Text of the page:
Denver Public Schools reports 35 gun-related incidents have occurred so far this year.
Superintendent Alex Marrero says it’s the most concerning issue facing the school board and his proposed plan of action is to uhm, (checks 9New report) demand candidates running for mayor of Denver address his problem.
Could it have anything to do with Aun’tai “Tay” Anderson’s mission to drive all school resources officers (SRO) off campus during the height of anti-police riots and movement to defund law enforcement after the tragic shooting of George Floyd?
Denver School Board member Tay Anderson tells BLM protestors there are no good cops.
— Compass Colorado (@CompassCOorg) September 24, 2020
School resource officers are assigned to campuses nationwide as a deterrent against crime and to quickly react to school shooting situations.
But not in Denver Public Schools.
In 2020, Denver Public Schools, led by board members Tay Anderson and Jennifer Bacon, joined Colorado Democrats’ anti-police sentiment by deciding to remove the district’s SROs from its schools. Now, crime is spiking across Colorado and there is a critical need to protect students by giving schools access to an SRO.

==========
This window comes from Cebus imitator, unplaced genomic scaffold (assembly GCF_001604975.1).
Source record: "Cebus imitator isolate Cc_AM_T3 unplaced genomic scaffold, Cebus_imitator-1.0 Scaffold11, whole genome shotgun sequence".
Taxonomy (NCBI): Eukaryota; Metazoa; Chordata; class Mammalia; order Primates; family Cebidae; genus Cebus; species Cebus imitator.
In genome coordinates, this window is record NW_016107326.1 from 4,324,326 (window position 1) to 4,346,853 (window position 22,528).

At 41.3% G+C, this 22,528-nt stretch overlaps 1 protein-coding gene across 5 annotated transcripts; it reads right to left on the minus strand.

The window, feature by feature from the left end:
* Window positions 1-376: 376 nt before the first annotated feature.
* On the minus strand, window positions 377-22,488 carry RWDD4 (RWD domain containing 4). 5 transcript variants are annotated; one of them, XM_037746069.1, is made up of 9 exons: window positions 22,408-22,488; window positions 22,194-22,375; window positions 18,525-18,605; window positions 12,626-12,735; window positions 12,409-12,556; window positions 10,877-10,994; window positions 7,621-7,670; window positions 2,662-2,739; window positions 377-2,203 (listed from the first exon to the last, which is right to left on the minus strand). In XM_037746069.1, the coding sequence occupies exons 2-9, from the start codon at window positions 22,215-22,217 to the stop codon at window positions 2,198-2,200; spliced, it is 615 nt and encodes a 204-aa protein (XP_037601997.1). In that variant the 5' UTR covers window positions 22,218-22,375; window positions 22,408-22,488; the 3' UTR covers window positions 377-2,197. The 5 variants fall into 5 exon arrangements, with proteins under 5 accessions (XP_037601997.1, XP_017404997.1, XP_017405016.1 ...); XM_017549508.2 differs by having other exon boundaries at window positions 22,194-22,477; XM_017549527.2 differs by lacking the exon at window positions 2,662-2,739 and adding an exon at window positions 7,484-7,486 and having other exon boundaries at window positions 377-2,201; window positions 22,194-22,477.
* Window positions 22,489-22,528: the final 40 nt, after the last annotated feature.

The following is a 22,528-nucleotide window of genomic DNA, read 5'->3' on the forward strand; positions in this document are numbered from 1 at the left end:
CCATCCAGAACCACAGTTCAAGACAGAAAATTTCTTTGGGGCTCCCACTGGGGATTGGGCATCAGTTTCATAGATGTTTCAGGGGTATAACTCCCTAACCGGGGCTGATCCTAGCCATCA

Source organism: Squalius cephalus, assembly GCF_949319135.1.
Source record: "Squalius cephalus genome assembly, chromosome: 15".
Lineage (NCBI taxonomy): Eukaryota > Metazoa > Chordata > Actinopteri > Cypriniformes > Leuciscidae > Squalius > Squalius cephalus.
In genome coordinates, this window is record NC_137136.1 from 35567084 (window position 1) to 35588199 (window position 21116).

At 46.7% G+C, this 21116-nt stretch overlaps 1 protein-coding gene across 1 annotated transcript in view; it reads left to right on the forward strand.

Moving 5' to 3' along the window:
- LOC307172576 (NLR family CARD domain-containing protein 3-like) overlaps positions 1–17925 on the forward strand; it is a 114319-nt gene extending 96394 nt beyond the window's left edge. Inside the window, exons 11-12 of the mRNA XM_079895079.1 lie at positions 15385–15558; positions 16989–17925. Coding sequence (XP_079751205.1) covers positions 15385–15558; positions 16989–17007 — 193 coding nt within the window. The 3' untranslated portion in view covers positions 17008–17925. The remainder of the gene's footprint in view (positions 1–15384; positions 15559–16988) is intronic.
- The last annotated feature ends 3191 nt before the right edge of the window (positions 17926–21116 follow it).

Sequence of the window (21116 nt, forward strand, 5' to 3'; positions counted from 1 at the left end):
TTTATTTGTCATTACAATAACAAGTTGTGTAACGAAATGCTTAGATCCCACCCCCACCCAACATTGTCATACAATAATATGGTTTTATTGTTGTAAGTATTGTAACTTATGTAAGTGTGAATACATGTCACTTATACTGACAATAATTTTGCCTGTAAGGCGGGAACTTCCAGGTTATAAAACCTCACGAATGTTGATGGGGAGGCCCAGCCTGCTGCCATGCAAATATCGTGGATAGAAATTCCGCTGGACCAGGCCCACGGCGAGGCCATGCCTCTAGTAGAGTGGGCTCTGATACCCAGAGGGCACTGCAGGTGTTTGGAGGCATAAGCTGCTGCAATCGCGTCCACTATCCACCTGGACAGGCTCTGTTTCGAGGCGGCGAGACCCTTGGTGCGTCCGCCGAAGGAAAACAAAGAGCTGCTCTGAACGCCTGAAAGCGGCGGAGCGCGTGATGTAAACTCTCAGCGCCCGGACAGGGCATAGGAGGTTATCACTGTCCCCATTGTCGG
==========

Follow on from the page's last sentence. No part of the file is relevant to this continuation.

Anderson was so proud of removing school resource officers from Denver Public Schools, he pinned his accomplishment to the top of his Twitter page for months.
As reported by CNN, Anderson said at the time in a Facebook post he has since restricted or deleted:
“It was about dismantling a system that has held children of color down for far too long. I know that this change comes with critics and doubts on our ability to lead this district forward, but together we will craft a brighter future to ensure all students are safe in our schools and are no longer thrusted into the school to prison pipeline.”
And yet, that brighter future of safe schools Anderson promised never materialized. Instead, Marrero says we have a “ticking time bomb” on our hands and gun incidents have increased.
“It’s every day something is up,” said DPS Superintendent Alex Marrero. “This academic year has been truly something I haven’t seen my entire career.”
Marrero thanked the Denver Police for their commitment to find a solution, which he went on to
lobby explain could only be achieved by more gun control laws.
Marrero said he hopes there’s an appetite for gun control legislation following the elections this November that gave Democrats a wider majority at the state capitol.
He said he wants to pursue any avenue he can – including lobbying mayoral candidates, legislative changes and parental engagement.
For a minute there, we thought the school superintendent was serious about establishing more protective measures for children when they are on public school campuses.
Instead, he’s just declaring himself as a political activist.
It’s disappointing, but it’s everything we’ve come to expect from Denver Public Schools.